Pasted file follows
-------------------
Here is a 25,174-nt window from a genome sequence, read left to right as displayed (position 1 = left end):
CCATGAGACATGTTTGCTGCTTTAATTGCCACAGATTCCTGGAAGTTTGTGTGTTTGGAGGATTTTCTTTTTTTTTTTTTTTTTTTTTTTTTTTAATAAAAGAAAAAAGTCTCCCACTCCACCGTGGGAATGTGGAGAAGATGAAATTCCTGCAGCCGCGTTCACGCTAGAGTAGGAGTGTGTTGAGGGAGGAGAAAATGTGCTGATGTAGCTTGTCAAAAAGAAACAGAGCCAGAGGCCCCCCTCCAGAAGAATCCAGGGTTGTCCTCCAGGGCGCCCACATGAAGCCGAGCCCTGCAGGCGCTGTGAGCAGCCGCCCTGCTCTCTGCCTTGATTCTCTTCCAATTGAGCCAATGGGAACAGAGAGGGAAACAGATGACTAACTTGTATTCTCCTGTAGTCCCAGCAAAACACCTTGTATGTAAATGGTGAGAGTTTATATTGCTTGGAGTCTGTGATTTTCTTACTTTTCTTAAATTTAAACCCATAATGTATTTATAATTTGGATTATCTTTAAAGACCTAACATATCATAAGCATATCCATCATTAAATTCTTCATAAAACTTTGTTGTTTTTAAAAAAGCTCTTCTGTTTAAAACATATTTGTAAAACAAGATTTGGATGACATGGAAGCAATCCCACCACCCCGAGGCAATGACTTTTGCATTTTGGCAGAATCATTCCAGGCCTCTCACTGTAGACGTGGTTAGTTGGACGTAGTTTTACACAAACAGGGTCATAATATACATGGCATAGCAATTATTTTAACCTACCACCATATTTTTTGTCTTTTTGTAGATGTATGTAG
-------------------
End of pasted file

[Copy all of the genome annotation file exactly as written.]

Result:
Here is a 25,174-nt window from a genome sequence, read left to right as displayed (position 1 = left end):
CCATGAGACATGTTTGCTGCTTTAATTGCCACAGATTCCTGGAAGTTTGTGTGTTTGGAGGATTTTCTTTTTTTTTTTTTTTTTTTTTTTTTTTAATAAAAGAAAAAAGTCTCCCACTCCACCGTGGGAATGTGGAGAAGATGAAATTCCTGCAGCCGCGTTCACGCTAGAGTAGGAGTGTGTTGAGGGAGGAGAAAATGTGCTGATGTAGCTTGTCAAAAAGAAACAGAGCCAGAGGCCCCCCTCCAGAAGAATCCAGGGTTGTCCTCCAGGGCGCCCACATGAAGCCGAGCCCTGCAGGCGCTGTGAGCAGCCGCCCTGCTCTCTGCCTTGATTCTCTTCCAATTGAGCCAATGGGAACAGAGAGGGAAACAGATGACTAACTTGTATTCTCCTGTAGTCCCAGCAAAACACCTTGTATGTAAATGGTGAGAGTTTATATTGCTTGGAGTCTGTGATTTTCTTACTTTTCTTAAATTTAAACCCATAATGTATTTATAATTTGGATTATCTTTAAAGACCTAACATATCATAAGCATATCCATCATTAAATTCTTCATAAAACTTTGTTGTTTTTAAAAAAGCTCTTCTGTTTAAAACATATTTGTAAAACAAGATTTGGATGACATGGAAGCAATCCCACCACCCCGAGGCAATGACTTTTGCATTTTGGCAGAATCATTCCAGGCCTCTCACTGTAGACGTGGTTAGTTGGACGTAGTTTTACACAAACAGGGTCATAATATACATGGCATAGCAATTATTTTAACCTACCACCATATTTTTTGTCTTTTTGTAGATGTATGTAG